Um, ok, this is, this is great. I wanna touch on this, this idea of reasonable salary because I know this is something that I've thought about that, that a lot of people are like, all right, how, how far can you push the envelope with a reasonable salary you had mentioned if you're making 40 or 50,000 in profit, profit being net income here. So after your gross profit, after your overhead expenses, that 30 grand might be a reasonable salary. How, how tightly does, let, let's say you're making 200 grand in net income.
How tightly does the IRS kind of monitor this? How much can you push this? It is, it is uh, one of the red flags that the IRS has to, you know, um, it's a way to skyline yourself. I guess that's a military turn. But, you know, kind of raise your hand for an audit, like if you're not paying yourself a salary and, uh, you're making a bunch of money in your escort. Um, that's definitely a way to, to, to prompt a, an audit. Um, but as far as how aggressive you can get, um, what we do to make sure that you're covered, uh, is we'll, we run some, we, we can run reports on basically because the standard is, you wanna pay yourself what you would pay someone else to do your job.
So, what we basically ask you. So what, what do you do in the business? Do you do sales? Do you operations? Do you do both? Whatever? Um, where do you live? Ok. And then we'll pull the data for what a, you know, um, uh, you know, a sale, a sales person, uh, for a painting company in, you know, Wisconsin, how much do they get paid on a below average average, high average? So we pull that information, that report and then, you know, depending on how aggressive you wanna get.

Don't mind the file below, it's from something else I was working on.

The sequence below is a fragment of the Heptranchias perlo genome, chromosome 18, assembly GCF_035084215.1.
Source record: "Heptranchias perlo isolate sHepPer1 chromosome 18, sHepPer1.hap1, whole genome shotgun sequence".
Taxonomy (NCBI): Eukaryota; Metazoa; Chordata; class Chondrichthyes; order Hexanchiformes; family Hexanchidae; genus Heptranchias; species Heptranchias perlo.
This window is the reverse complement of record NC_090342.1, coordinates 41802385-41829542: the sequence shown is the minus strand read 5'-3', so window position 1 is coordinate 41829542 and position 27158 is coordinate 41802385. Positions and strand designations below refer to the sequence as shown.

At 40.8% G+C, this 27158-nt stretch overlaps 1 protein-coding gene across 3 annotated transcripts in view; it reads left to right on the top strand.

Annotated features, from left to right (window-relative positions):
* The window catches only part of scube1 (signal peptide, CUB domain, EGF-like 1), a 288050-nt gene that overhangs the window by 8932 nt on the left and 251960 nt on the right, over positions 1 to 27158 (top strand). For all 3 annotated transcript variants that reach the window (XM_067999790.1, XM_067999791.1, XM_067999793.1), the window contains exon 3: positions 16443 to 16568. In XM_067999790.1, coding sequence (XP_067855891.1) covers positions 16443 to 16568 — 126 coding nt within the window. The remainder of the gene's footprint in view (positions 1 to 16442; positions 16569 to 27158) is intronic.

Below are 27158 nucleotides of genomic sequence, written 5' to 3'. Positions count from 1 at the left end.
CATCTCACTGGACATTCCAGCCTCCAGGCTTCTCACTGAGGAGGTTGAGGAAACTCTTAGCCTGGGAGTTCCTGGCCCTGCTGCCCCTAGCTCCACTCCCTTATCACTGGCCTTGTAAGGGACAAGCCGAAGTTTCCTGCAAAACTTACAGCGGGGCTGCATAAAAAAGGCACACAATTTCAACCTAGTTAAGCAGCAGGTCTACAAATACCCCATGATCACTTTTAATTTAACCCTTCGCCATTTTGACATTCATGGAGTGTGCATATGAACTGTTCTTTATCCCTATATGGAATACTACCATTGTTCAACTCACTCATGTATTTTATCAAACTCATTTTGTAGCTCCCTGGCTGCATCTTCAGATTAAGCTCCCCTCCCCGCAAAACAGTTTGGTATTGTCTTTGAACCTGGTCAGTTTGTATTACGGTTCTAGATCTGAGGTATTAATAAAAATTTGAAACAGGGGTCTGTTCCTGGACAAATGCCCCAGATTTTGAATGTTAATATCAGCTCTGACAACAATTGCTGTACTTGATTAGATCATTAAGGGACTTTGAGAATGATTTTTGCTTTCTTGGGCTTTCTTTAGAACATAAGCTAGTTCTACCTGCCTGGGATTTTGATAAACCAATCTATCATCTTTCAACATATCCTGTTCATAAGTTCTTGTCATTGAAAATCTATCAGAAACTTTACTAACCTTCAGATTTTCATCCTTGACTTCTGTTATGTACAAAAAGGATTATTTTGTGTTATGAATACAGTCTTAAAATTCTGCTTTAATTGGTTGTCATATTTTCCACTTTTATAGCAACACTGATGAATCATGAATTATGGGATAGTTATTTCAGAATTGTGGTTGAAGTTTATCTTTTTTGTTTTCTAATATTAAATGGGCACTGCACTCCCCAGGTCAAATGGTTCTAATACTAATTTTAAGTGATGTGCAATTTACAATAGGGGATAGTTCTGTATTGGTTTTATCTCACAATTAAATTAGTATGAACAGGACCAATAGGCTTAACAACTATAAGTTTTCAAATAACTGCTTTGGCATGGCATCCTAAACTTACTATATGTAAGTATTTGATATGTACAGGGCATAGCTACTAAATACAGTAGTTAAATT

We go, if you want to get aggressive, you, you take the low average if you wanna be really safe, take the, the high end. Um So that's the way we approach it. Uh, um, there's, there are some rules of thumb out there like pay 303% of your profit as a salary to yourself. Um, uh, we, we, but we want to kind of get more. Um, because when, when you go, if you look at the case law for this stuff, the IRS will look at that type of data, the ones the, the data that we pull.